According to Cruise, the self-driving division of General Motors, Bay Area traffic is putting the autonomous technology through its paces.
(TNS) -- San Francisco traffic is ridiculous.
And that’s a good thing when it comes to testing autonomous cars, according to Cruise, the self-driving division of General Motors.
“The complexity is exponentially harder” on the dense city’s notoriously clogged streets, said Cruise CEO Kyle Vogt, who sold the San Francisco startup to General Motors last year for over half a billion dollars.
City traffic gives his robot cars a better workout as they handle situations like veering into oncoming traffic to pass double-parked cars, interacting with emergency vehicles and navigating construction zones.
“We think it’s absolutely necessary to accelerate the process toward releasing driverless vehicles,” Vogt said on a conference call with reporters on Tuesday. “Encountering challenging situations at a higher rate gives more examples to work on when we’re back at headquarters writing software, so we can iterate at a faster rate. We are making rapid progress toward our goal of taking a driver out of the car.”
GM and Cruise last month unveiled a third-generation self-driving car, which they said could be mass produced at GM assembly plants. Cruise’s current robot cars, as well as those of rivals, are hand-built.
On Tuesday, Vogt threw a bit of shade on the competition, including Alphabet’s Waymo, which does much of its California testing near its Mountain View offices. Both Cruise and Waymo also test in Arizona.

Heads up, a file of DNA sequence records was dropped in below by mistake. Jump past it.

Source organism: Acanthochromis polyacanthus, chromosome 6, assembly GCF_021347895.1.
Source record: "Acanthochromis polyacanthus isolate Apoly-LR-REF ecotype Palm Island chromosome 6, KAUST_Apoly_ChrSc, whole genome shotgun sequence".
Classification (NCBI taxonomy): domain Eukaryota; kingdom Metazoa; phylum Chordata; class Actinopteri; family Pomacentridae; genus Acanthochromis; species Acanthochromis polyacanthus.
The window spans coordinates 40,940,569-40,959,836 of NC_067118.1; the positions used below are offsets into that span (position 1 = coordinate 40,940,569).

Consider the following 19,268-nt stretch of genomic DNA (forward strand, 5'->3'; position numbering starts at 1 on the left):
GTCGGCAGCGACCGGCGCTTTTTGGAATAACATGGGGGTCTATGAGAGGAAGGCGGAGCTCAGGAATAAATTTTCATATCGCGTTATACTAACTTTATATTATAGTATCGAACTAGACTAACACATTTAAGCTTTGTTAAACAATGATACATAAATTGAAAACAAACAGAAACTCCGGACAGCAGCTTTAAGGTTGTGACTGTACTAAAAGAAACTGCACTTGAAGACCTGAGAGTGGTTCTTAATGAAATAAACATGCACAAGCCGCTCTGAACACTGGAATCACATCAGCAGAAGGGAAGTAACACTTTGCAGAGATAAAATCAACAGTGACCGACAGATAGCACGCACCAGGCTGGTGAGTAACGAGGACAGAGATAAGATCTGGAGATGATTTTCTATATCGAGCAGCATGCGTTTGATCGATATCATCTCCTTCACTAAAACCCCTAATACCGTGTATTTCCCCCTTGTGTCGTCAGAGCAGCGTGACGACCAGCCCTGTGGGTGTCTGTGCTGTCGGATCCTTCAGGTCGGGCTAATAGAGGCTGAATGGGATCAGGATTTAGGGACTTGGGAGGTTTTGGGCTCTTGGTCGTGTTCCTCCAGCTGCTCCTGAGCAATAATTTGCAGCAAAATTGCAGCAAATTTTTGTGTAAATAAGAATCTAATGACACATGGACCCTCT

“There is almost no comparison between driving in an urban environment and a suburban one,” Vogt said.
He highlighted some differences in a blog post. For every 1,000 miles of autonomous driving, cars in San Francisco had to deal with lane changes 772 times, versus 143 in Phoenix’s suburbs. They had to pass in the opposing lane 422 time in the city versus just 17 in the Phoenix area.
“Miles are not created equally,” Vogt said.
Cruise offers rides in its robot cars to employees via a ride-hailing app.
“It’s given us some valuable feedback,” Vogt said. “By having real people in the car, having direct feedback on what those rides feel like; we’ve been able to make some tweaks to our software to improve the experience.”
Cruise has far more robot cars in California than any other company, according to DMV records. It has 105 cars permitted for testing here, up from 47 just two months ago. Uber has 29; Waymo, 25; Tesla, 24; and Zoox, 11. The other 37 robot-car makers each have only single-digit numbers of vehicles on the road.
Challenging city traffic and more cars on the road also yield more fender benders. California requires autonomous vehicle makers to report all accidents. So far in 2017, Cruise has reported 12 accidents — all minor with no injuries — compared with three for Waymo/Google and one for Uber. No other companies reported accidents.
All the accidents this year were caused by the other vehicle, Cruise said.
Sometimes Cruise cars encountered situations that seemed like fodder for an episode of HBO’s “Silicon Valley.”
Last month, an apparently intoxicated cyclist wove his way down the wrong side of the street toward a stopped Cruise car, collided with its bumper and fell over, according to one accident report. He got to his feet, picked up his bike and deliberately hit it against the Cruise car, then pulled on one of the car’s sensors.
“Anyone who has visited San Francisco knows driving here is kind of ridiculous,” Vogt wrote. “Our vehicles must be assertive, nimble and sometimes a bit creative.”
©2017 the San Francisco Chronicle Distributed by Tribune Content Agency, LLC.